Today while running errands in Venice, I popped down the Calle delle Mandole to the Punto Simply grocery store and popped into my friend Jewelry Designer Marisa Convento’s shop, where she sells her handmade creations using antique Venetian beads. She inquired about my new kittens Fortuny and Fiorella – she had after all priorities, my kittens are quickly becoming the most popular cats on Instagram – and then, she said, “Congratulations on the launch of your furniture collection! You have traveled the world and seen some of the best designs and antiques in Europe, Asia and the Americas… I KNOW this collection is going to be good.” She emphasized “know” by touching her heart. Blushing, I thanked her and said, “I’ve a lifetime of design inspiration – Now I’m taking that design inspiration and putting it to work.”
Diane Vreeland said, “The Eye Has To Travel.” Ernest Hemingway said, “Paris is a moveable feast.” What I always say is, “The most important tool in a designers briefcase is their passport.” Other cultures and countries educate the eye, entice the spirit, encourage travelers to think differently, to see new ways of doing things, and consider new ideas. In the 1960s and 70’s it was a right of passage to backpack across Europe. In the 17th and 18th Centuries, a young man of standing was not considered well-educated if he hadn’t taken The Grand Tour. Young men (and occasionally women) were traversing Europe, visiting Italy and France, learning the most important developments in language, arts, court etiquette, legal and political systems, science, culture and refined European taste. They visited France and Italy, Austria and the Low Countries and while they were out “getting cultured”, they also SHOPPED, Antiques Diva Style! Their purchases, known as “Grand Tour Souvenirs” were brought home and displayed in their salons in order to illustrate their knowledge and symbolize their refined tastes. Proof positive they were educated in the ways of the world!
During this time frame, one of the most important archeological discoveries of all time was uncovered – the Ruins of Pompeii and Herculaneum. Visiting Pompeii was imperative. I had been there nearly 20 years ago, but this summer along with a friend I took a pilgrimage to one of the most influential design destinations on the planet and I realized how much of my own furniture collection was birthed here.
Pompeii, located south of Rome and not far from Naples and the Amalfi Coast, is well-known for the vicious eruption of Mount Vesuvius on the 29th August 70 A.D. The eruption led to the entirety of the city being buried beneath a 6 meter thick layer of volcanic ash that solidified and preserved everything that lay beneath for 17 long centuries… When excavators broke earth in 1748, the original Classical Design felt new again. But what was amazing, was that recent innovations that had only been discovered in the last century or two were found to have been in use nearly 1500 or 1600 years before. All of Europe was entranced by the discoveries of Pompeii. Neoclassical – the new classical – was en vogue! And for people returning from the Grand Tour, showing they had a piece from Pompeii was something then like having a piece of the Berlin wall was in the 1990’s. Artists began painting the ruins, and furniture makers began incorporating their symbols into their artwork.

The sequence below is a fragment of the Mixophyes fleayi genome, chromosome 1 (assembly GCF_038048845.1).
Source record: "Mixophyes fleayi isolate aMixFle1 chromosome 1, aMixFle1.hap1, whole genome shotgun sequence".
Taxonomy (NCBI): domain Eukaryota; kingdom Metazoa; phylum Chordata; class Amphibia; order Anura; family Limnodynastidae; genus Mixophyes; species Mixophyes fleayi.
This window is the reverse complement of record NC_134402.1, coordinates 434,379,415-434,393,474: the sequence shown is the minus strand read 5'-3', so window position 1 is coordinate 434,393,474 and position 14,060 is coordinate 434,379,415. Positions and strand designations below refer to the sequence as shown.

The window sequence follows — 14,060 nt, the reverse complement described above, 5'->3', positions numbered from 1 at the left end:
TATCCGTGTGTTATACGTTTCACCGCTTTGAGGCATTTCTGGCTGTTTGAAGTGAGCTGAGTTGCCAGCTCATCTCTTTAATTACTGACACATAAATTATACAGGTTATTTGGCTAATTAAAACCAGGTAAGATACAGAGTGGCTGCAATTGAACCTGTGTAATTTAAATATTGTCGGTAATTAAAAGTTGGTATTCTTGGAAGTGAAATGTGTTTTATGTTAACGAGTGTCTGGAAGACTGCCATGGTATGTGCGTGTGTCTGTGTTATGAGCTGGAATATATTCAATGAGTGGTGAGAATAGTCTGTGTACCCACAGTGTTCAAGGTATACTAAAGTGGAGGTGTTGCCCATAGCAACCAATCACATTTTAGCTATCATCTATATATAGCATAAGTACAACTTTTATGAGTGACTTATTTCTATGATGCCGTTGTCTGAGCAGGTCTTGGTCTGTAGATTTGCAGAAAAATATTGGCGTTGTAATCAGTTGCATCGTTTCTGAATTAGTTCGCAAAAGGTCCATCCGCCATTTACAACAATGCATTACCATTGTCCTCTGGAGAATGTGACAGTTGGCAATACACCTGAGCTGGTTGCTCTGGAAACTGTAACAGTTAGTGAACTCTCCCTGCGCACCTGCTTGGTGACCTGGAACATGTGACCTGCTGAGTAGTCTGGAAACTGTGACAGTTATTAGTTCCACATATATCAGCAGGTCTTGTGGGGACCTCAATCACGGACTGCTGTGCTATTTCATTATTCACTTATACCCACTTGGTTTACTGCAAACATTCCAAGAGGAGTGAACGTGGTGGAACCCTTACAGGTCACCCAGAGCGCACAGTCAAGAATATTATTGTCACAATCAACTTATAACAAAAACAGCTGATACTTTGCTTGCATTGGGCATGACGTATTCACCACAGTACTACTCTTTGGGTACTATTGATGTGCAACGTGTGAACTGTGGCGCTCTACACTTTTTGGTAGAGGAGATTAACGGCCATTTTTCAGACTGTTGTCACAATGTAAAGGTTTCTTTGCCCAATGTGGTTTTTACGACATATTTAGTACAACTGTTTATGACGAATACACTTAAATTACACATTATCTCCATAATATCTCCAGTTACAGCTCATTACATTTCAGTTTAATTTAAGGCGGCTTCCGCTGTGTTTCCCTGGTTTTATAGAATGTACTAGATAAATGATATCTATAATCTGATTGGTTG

The style was based on the designs of Classical Greece and Rome. Vases were the ultimate symbol of the ancient world and there was an enormous craze for them in the second half of the 18th century. You’ll note in our Antiques Diva Collection by Aidan Gray we have a Lucite-wrapped console that’s done in a Neoclassical fashion and the base of the piece has a vase carved between the stretchers on the legs. Swags and festoons were totally in fashion – as were hanging garlands of fabric, ribbons, flowers and bud-like motifs based on Classical Roman decoration. Lines of small bead shapes are also a frequent embellishment.
Fans of the French furniture style Louis 16th will recognize these motifs repeated again and again. It was during the Louis 16th timeframe that the ruins of Pompeii and Herculaneum were discovered – and elements from Pompeii pop up in the Louis 16th furniture. The Louis 16th style is neoclassical.
So my question is… Is our furniture collection at Aidan Gray the NEW neoclassical?
I can’t wait to share with you The Antiques Diva Collection by Aidan Gray Home.
Join us Oct 14 9am to 11am for our launch party
Bubbles and Bites
201 North Main, High Point North Carolina
Toma Clark Haines – The Antiques Diva
Today you know me as The Antiques Diva. I’ve lived in Europe nearly 20 years, having lived in Paris, Amsterdam and Berlin before moving to Venice last year. But I grew up in Oklahoma and rarely traveled outside of the state as a child and teenager. I didn’t have a passport until I was 21 and I decided to study abroad and in doing so, it changed my life. On that first trip abroad to London, I realized that “Dreams Do Come True” and my dream was to live and work in Europe. I realized if I wanted something strongly enough, if I worked hard enough, that I could achieve my dreams. And my dreams were big. Ten years ago when I founded The Antiques Diva® & Co I had a very specific vision of where I wanted to bring my brand – and I’m still working on achieving all those goals. Today I’m excited to announce that I get to check one more of those goals off my checklist. This Fall Aidan Gray Home is launching The Antiques Diva Collection by Aidan Gray at the fall High Point Market, Oct. 13-17, 2018.